Like water, food and energy are basic necessities of life that help support robust economies and stable political systems. Agriculture and power generation, moreover, account for the majority of water withdrawals in most developed countries.

In the United States these about 34% of water withdrawn is used for agriculture and about 48% for power generation.

The Food and Agriculture Organization recently estimated that feeding a global population of 9 billion people in 2050 will require a 70% increase in total food production.

Additionally, the World Energy Council has estimated that energy supplies must double by 2050 to meet the energy demand of all households worldwide.

The water-energy nexus

The Coca Cola Company, the World Resources Institute and ISciences L.L.C. overlaid the locations of existing thermal, nuclear, and hydro power plants worldwide on baseline water stress maps for the year 2000 and maps depicting potential changes in water stress under a variety of climate change scenarios developed by the IPCC.

The data in these maps show that 17% of global power plant design capacity on the ground today is located in areas of “medium-high”, “high”, or “extremely high” baseline water stress. By 2025, 29% of today’s global power plant design capacity will see water stress conditions grow “significantly worse”, “extremely worse”, or “exceptionally worse”.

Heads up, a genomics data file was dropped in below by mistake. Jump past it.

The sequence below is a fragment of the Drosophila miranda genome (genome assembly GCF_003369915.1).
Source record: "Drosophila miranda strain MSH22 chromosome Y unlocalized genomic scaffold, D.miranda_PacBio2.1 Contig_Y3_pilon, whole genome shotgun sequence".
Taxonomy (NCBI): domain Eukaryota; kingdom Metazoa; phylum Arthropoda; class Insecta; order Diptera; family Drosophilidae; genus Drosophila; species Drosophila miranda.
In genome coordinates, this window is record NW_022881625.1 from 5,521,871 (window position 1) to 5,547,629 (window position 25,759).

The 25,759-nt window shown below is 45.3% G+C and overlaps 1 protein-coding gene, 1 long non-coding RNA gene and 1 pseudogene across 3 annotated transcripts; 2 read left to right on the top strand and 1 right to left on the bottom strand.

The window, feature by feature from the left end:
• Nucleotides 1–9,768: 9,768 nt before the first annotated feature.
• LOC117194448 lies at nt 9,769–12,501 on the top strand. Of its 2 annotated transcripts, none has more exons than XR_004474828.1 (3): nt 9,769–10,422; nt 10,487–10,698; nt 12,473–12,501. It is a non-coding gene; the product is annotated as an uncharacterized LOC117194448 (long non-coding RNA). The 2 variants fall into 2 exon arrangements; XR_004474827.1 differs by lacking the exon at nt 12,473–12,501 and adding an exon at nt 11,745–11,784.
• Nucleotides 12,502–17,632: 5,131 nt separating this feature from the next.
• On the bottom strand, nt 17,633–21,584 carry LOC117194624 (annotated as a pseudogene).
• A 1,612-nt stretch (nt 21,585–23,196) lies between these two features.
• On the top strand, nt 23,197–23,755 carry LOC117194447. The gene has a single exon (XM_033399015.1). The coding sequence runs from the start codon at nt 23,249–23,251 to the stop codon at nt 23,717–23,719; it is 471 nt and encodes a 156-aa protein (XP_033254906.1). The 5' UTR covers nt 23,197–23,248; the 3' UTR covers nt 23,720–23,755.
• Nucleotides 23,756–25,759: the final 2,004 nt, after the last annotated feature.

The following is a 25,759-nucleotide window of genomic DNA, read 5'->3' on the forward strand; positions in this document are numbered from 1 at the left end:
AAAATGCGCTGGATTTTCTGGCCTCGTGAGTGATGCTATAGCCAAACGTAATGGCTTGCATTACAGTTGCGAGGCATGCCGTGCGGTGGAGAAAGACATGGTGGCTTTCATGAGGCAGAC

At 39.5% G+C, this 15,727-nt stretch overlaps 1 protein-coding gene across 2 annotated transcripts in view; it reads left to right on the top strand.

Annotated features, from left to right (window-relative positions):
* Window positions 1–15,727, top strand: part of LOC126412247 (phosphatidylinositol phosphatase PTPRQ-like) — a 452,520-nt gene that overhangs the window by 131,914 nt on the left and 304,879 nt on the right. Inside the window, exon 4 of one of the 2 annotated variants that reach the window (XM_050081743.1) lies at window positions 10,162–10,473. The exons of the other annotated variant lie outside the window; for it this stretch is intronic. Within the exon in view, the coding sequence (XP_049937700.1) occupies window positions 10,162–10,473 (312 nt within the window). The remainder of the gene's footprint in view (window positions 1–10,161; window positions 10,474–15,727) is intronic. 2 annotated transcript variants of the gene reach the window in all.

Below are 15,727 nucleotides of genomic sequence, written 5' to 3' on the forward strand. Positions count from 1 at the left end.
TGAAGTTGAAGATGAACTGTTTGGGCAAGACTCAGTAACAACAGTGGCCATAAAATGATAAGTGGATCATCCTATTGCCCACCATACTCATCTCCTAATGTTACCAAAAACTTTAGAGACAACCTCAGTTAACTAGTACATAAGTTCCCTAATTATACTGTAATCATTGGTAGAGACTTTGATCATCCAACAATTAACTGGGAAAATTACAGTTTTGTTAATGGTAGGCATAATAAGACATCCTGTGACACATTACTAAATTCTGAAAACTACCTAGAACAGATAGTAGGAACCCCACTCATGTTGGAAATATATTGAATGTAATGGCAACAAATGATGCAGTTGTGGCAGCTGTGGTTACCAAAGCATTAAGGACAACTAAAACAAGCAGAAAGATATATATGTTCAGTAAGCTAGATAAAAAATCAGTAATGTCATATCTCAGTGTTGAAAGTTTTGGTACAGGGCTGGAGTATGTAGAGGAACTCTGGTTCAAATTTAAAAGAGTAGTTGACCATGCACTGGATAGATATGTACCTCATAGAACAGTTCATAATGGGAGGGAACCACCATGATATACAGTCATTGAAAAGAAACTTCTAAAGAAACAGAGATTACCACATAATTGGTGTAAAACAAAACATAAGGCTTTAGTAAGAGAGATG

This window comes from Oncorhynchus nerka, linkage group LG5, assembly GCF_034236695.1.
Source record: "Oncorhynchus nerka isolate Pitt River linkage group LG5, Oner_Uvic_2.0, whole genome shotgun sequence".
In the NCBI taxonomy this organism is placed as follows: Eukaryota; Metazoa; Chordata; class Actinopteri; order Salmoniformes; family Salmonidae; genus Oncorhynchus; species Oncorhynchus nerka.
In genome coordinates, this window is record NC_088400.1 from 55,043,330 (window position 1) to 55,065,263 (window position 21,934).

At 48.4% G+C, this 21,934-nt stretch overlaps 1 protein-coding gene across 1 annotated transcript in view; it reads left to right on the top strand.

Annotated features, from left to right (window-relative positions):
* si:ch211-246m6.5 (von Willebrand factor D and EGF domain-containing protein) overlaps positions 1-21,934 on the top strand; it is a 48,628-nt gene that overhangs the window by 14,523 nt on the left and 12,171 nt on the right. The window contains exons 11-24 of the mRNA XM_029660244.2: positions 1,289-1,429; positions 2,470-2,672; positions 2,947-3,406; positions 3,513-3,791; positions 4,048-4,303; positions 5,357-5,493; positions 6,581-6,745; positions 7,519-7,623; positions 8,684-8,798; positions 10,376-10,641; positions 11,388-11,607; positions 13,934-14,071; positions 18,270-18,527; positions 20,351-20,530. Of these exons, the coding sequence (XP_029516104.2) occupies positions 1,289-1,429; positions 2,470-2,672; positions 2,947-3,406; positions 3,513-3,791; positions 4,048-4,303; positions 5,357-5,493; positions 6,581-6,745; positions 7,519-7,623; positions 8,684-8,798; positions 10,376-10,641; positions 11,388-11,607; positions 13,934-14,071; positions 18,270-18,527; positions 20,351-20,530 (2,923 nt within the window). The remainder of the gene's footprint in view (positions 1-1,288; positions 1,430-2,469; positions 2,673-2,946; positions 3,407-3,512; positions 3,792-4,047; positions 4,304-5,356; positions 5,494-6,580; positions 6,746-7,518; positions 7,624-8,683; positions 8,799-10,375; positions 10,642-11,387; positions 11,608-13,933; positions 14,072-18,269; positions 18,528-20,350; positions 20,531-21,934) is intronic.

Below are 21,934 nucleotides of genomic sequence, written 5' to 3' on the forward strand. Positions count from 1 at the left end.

The water-food nexus

The World Resources Institute and its partners have also created maps overlaying the locations of irrigated crops worldwide onto the same baseline and projected water stress maps used for the water-energy nexus analysis. These maps focus on irrigated crops, which represent about 18.5% of total global cultivated crops.

The data in these maps show that around the year 2000, 40% of global irrigated crops were located in areas of “medium-high”, “high”, or “extremely high” water stress. By 2025, 73% of global irrigated crops could see water stress conditions grow “significantly worse”, “extremely worse”, or “exceptionally worse”.